Herald Sun: Andrews Government faces massive compensation bill to axe East West Link. 20 January 2015
UPDATE: PREMIER Daniel Andrews has backed away from his pre-election stance that taxpayers would not pay compensation to dump the East West Link toll road.
Mr Andrews said the consortium contracted to build the 6.6km road would be refunded for any work it had done on the project before it was cancelled by Labor.
But he would not say what further compensation would be paid to the East West Connect consortium, saying negotiations were ongoing.
“There are issues around costs that have been incurred, and we were very clear about, it’s appropriate to refund people costs that have been incurred,” he said.
“That’s a usual practice, whether you are building a house worth two or three hundred thousand dollars or a much bigger project.”
Mr Andrews said he couldn’t say how much taxpayers would have to pay in total to scrap the contract for the project.
“It would be inappropriate for me to put a number on it. We are going to work through these issues responsibly, carefully… I am not going to run a commentary on it.”
Mr Andrews was asked whether the government would consider legislating to invalidate the contract and avoid compensation.
“I wouldn’t rule that out,” he said.
He said the previous government had left Labor a “mess” to deal with, and should “hang their head in shame”.
“Having said that we need to work through, and we are, the mess that has been left to us.”
The premier said he had a clear choice on whether to break his promise on scrapping the “dud” East West Link or deal with the contract signed by Premier Denis Napthine.
“I will not break the commitment I made before November 29th,” he said.
“We are not building this project, it is a dud project.”
Deputy Premier James Merlino told 3AW today: “There will be a settlement reached with the consortium, there was always going to have to be.”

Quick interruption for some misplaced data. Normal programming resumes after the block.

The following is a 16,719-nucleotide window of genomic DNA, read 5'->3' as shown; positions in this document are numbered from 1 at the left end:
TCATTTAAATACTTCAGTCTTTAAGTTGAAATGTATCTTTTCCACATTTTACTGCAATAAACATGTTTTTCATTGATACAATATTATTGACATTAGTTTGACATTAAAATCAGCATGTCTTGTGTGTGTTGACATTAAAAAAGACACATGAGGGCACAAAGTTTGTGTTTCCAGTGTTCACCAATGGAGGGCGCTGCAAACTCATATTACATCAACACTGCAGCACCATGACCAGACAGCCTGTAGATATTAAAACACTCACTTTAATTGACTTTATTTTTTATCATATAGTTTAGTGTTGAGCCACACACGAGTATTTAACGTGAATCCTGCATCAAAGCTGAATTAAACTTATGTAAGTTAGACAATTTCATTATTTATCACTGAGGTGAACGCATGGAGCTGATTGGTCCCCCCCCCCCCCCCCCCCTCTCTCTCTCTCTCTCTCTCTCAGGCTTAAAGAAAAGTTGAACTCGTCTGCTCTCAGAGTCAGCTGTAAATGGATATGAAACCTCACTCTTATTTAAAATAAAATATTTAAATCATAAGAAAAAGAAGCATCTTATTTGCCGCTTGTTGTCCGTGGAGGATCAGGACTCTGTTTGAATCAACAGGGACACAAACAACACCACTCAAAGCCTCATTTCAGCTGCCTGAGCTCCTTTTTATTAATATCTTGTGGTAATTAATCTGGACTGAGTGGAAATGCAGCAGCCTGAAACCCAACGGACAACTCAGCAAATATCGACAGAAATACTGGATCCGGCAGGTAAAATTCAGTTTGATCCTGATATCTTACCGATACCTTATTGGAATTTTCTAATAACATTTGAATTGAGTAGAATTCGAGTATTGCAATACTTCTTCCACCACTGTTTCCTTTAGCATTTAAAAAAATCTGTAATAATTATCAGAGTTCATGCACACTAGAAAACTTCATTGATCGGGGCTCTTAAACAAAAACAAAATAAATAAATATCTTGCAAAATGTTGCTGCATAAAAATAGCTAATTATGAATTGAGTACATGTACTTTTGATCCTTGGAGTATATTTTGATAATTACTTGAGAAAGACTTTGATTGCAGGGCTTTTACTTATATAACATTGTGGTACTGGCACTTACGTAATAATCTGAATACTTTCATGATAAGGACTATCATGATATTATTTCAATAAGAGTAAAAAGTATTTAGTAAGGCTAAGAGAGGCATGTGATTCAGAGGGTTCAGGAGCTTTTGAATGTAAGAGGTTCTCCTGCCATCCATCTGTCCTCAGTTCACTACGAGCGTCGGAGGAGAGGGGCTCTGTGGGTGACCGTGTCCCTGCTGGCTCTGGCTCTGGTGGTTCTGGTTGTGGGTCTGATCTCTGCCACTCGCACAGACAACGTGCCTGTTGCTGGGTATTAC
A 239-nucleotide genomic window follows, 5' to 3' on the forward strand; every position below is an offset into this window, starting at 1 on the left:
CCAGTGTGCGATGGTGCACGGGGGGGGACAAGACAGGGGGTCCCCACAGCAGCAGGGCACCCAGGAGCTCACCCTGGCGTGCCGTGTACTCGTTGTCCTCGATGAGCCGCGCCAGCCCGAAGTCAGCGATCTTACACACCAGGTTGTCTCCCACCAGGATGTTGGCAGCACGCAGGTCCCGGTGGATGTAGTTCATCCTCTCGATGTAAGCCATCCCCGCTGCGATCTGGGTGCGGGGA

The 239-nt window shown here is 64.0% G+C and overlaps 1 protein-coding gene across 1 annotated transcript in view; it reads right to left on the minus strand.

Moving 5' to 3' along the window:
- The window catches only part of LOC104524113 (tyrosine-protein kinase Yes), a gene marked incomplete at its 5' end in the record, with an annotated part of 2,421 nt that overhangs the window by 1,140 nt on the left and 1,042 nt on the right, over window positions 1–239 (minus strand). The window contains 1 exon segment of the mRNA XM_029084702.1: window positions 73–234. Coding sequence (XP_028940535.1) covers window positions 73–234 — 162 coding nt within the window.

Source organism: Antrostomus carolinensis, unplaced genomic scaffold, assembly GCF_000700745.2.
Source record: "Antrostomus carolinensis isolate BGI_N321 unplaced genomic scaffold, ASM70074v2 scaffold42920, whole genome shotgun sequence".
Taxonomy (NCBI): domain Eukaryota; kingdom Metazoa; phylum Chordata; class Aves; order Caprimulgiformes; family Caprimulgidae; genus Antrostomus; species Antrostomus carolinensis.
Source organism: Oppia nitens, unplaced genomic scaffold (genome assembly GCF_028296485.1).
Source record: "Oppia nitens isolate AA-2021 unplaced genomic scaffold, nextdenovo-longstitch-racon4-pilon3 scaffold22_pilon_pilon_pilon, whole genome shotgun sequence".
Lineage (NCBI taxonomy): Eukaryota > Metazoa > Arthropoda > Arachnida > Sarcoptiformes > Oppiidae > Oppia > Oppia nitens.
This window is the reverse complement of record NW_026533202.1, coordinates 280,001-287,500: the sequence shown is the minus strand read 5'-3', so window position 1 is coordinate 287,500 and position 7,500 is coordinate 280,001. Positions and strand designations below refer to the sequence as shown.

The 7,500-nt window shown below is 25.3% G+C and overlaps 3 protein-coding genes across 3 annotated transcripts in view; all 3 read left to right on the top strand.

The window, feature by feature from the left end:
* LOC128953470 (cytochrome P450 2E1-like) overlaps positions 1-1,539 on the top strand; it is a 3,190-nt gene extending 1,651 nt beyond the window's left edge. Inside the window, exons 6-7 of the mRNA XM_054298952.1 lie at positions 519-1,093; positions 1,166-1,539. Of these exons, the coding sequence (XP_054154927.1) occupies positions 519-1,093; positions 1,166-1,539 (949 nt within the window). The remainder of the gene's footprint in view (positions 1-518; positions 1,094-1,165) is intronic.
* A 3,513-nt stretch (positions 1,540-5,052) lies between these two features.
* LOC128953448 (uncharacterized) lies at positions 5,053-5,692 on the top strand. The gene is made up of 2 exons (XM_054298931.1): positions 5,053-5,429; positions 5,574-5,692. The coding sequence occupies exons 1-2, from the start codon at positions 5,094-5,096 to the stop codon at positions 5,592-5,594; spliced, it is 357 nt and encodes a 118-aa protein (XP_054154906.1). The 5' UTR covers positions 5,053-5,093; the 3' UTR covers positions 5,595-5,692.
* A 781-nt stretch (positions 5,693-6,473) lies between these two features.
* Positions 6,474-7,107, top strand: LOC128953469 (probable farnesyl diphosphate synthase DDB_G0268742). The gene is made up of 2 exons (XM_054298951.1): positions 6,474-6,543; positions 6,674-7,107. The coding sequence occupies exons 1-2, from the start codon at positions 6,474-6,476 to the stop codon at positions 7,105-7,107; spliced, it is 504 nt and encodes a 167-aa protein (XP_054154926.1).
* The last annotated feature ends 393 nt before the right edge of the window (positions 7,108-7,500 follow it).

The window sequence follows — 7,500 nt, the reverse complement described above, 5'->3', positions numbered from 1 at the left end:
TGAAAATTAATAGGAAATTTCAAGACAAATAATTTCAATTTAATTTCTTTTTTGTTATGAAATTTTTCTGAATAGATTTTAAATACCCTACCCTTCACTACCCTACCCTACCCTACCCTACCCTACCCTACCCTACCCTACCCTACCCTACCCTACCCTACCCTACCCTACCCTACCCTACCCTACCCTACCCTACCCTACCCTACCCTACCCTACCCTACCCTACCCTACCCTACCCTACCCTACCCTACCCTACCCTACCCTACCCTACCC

But he refused to reveal more details including possible financial costs, saying: “I’m not going to conduct negotiations over the airwaves.”
The Herald Sun can reveal that key members of the consortium that signed the contract to build the Link want at least $1.2 billion to walk away from the dumped project.
Banks and superannuation funds that financed the deal are leading the hardline push.
But they are at odds with partner and construction giant Lend Lease, which is understood to be taking a more cautious approach for fear a fracas may dent its chances for future government jobs in Victoria.
It’s understood that Lend Lease favours a settlement amount in the hundreds of millions of dollars.
The Herald Sun can confirm that, in the wake of weeks of frantic negotiations with the consortium, there is a dawning acceptance within the Labor Government that it will have to write a taxpayer-funded cheque to rip up the contract for the 6.6km road.
The Government has engaged businessman and former MCG Trust chairman John Wylie and gun Arnold Bloch Leibler lawyer Leon Zwier to help it argue its case.
Mr Wylie was heavily involved in complex government business cases such as the privatisation of Qantas and of the state’s power industry.
Uncertainty about the looming cost to taxpayers of compensation poses problems for Budget planning.
It could also embarrass Mr Andrews, who repeatedly said the contracts — signed by the Napthine Government in September — were worthless.
Four days before the election, he said: “Be very clear about this: there will be no compensation paid.”
Mr Andrews revealed in September that he planned to dump the $6.8 billion toll road and said then he expected “some modest compensation”.
Opposition Leader Matthew Guy said Labor only had itself to blame for the scale of the compensation payout.
“Labor knew their claim that (East West Link) had no binding contract was wrong. It will now cost $1 billion to scrap a roadway that Melbourne needs,” Mr Guy said on Twitter today.
The consortium that won the contract for the $6.8 billion toll road includes Lend Lease, French group Bouygues, and Spanish company Acciona.
A complex network of institutions, including local and international banks and super funds, financed the deal.
A source said CEOs of the major partners, including from overseas, came to Melbourne before Christmas, and “made clear they would be pursuing their legal rights as contained in the contracts’’.
This was understood to relate to the sum the group believed it would be owed.
Some CEOs expressed their displeasure.
“It was a really ugly meeting,’’ the source said.
Treasurer Tim Pallas’s office said commercial-in-confidence negotiations were under way.
“Mr Wylie and Mr Zwier have agreed to work towards a fair and appropriate outcome for Victorian taxpayers in the circumstances where the Government has decided that the project will not proceed.”
A spokesman for the consortium declined to comment.